When you’re sick, there’s almost no better cure than getting plenty of rest. But here’s the crux. Figuring out how to sleep with a stuffy nose from a cold, sinus infection, or allergies can be really challenging.
To discover what cures work best, we surveyed 1,000 people and asked, “When you have a stuffy nose that interrupts your sleep, what remedies do you reach for?”. Many of our respondents use pretty typical treatments, like OTC medications, nasal sprays, elevating the head, and nose blowing. But by far the most interesting answers we got were some of their congestion home remedies. So we had to ask – do some of these actually work? Here’s what science has to say.
Some of our respondents’ home remedy answers were spot on. Here are the top responses we received for the best ways to sleep with congestion without compromising good sleep.
Drinking a cup of hot tea can break up mucus to help you breathe better. Plus, caffeine-free options can help you unwind mentally and physically before going to bed. And luckily, there are several different types of tea known to promote restful sleep so finding one you enjoy is easy. According to the Sleep Foundation, valerian root, chamomile, lavender, and lemon balm are just a few options that can help you breathe better and power down for the evening.
Humidifiers are plug-in devices that add moisture to the air. Dry climates can worsen congestion by causing irritation and inflammation in the nasal passages. And when your respiratory system is moist, it’s better equipped to fight off bacteria and viruses. Therefore, keeping the humidity in your bedroom a little higher while you’re sick can be a good practice.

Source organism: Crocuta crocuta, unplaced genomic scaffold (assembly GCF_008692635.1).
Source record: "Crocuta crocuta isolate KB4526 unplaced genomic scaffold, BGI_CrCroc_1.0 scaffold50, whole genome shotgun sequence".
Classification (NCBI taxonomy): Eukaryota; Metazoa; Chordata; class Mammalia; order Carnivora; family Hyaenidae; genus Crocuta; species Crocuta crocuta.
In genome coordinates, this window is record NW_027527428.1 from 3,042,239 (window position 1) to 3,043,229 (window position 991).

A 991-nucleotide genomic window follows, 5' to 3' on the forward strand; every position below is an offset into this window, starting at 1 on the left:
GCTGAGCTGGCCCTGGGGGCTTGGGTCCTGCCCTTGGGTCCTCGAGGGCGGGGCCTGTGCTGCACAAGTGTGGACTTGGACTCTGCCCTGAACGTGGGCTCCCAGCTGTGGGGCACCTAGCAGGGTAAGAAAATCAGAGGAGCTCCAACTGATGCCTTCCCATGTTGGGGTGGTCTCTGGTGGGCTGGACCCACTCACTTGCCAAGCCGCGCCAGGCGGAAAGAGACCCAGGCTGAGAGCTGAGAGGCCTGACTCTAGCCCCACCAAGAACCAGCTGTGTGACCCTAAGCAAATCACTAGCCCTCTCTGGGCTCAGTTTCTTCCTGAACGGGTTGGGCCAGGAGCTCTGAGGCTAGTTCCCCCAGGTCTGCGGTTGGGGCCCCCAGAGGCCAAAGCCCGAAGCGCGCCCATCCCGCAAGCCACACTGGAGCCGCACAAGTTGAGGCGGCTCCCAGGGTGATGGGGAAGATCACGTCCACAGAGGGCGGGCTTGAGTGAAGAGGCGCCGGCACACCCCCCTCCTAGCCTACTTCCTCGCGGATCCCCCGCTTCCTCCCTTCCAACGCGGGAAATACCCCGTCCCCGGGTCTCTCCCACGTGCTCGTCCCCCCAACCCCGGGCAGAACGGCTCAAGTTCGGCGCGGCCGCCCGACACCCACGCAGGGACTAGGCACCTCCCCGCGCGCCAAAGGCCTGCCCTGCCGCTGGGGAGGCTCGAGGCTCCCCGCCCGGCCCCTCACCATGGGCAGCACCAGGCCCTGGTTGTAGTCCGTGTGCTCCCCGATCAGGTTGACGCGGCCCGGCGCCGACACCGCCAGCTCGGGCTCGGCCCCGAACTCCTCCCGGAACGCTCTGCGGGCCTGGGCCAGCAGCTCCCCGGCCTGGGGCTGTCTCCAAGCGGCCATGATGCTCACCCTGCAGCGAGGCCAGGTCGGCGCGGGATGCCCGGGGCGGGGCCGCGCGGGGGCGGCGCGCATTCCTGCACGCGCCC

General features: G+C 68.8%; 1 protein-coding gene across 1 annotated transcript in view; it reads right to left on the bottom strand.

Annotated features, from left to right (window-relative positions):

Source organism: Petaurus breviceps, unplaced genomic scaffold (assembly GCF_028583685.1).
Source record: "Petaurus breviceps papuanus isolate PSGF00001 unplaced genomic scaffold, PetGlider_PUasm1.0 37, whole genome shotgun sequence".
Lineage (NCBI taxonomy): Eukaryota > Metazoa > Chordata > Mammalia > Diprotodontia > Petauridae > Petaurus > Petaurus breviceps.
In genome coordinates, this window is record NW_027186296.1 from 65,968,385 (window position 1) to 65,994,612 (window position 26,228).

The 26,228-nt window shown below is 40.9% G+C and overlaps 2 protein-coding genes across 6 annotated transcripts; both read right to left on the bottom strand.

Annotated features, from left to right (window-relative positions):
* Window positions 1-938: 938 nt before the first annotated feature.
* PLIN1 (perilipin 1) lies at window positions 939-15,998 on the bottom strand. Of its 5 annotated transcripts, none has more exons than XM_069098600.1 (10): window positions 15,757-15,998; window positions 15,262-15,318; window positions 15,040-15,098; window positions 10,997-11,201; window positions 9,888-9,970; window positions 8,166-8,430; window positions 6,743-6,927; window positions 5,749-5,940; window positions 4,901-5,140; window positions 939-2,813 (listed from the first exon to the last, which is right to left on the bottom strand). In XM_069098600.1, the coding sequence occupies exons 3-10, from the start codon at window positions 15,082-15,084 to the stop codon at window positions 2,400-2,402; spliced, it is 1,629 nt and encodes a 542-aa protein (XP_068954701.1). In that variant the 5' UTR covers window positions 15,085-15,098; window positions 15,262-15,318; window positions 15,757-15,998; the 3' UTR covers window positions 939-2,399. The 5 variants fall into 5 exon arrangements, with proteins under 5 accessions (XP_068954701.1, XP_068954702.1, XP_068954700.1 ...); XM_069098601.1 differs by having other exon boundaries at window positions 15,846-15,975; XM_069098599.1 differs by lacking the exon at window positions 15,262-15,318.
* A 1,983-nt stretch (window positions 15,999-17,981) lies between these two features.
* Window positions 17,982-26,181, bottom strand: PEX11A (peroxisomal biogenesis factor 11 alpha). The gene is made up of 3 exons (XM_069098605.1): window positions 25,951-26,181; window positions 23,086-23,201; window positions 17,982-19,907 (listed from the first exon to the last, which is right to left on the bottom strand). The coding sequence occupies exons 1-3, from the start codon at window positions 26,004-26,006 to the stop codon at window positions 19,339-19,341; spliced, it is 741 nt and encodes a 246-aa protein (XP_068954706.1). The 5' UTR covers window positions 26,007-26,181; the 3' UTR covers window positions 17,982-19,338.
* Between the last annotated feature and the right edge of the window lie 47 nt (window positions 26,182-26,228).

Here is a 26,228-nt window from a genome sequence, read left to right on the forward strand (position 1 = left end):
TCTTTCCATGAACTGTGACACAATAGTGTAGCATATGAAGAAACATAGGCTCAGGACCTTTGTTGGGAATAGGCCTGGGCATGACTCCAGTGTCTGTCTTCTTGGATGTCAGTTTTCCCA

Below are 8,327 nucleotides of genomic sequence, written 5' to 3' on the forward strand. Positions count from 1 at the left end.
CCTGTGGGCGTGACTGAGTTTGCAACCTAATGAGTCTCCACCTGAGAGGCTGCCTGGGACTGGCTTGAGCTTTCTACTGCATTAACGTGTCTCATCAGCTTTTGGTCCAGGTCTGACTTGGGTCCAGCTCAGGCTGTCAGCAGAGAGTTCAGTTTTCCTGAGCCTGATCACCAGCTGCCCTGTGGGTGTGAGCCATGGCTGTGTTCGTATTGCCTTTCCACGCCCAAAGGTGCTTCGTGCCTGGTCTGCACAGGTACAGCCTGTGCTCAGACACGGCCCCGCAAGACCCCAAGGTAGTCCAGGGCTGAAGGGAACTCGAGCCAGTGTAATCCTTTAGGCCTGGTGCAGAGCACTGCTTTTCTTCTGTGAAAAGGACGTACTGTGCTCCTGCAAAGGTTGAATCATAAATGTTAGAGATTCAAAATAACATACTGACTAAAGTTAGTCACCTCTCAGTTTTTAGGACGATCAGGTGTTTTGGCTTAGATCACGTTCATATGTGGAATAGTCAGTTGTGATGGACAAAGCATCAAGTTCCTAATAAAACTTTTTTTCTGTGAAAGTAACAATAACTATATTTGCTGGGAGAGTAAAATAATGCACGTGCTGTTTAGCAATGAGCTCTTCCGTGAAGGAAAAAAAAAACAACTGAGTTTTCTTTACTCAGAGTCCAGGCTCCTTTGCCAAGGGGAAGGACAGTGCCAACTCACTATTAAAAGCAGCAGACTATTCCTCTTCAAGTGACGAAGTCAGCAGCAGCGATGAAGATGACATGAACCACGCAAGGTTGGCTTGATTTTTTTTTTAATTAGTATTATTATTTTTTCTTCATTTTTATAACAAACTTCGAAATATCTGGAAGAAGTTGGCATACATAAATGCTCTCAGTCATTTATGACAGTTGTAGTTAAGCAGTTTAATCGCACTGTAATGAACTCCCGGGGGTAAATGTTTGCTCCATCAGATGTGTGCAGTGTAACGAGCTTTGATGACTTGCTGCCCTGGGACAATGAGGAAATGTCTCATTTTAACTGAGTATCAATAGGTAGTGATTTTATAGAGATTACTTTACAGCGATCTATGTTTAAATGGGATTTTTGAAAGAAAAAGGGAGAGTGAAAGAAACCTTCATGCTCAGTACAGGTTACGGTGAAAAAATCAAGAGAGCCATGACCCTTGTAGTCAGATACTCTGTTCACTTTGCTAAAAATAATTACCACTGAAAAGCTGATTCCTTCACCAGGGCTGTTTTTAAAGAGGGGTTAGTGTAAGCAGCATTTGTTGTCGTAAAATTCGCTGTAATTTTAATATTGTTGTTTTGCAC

Supplements from natural sources can help clear congestion. In our survey, bromelain and elderberry were among the top responses. Let’s take a look at why these two may help congestion:
Vitamin C and zinc were also supplements commonly used by our survey participants. While both of these nutrients may be beneficial in boosting your immune system and chances of getting a cold or flu, there’s actually not much they can do for you once you’re already sick. Bottom line – there are better cures to reach for if you’re looking to clear up your congestion.
Supplements are widely accessible and may be a good option when you’re sick. But keep in mind that it’s still a good idea to check with your doctor before starting any kind of new supplement or vitamin.
Our respondents’ answers often included recommendations for essential oils. While there are dozens of options out there, peppermint, menthol, and tea tree varieties have been shown to reduce sinus swelling and inflammation (and were among some of the top suggestions in our survey). Peppermint and tea tree oils may even fight bacteria, helping to treat not just your symptoms but the root cause too.
To use essential oils, it’s best to either inhale them directly or add them to steam, a diffuser, or a hot bath.
Similar to how hot tea works, the heat of a warm soup or broth can promote clearer sinuses. Also, since soup is a lighter food option, it should be easy on your stomach if you’re also experiencing not-so-fun digestive upset that can come with a flu. Easy-to-digest foods are also the perfect thing to reach for right before bedtime, because they won’t overwork your metabolism as you’re trying to wind down for the evening.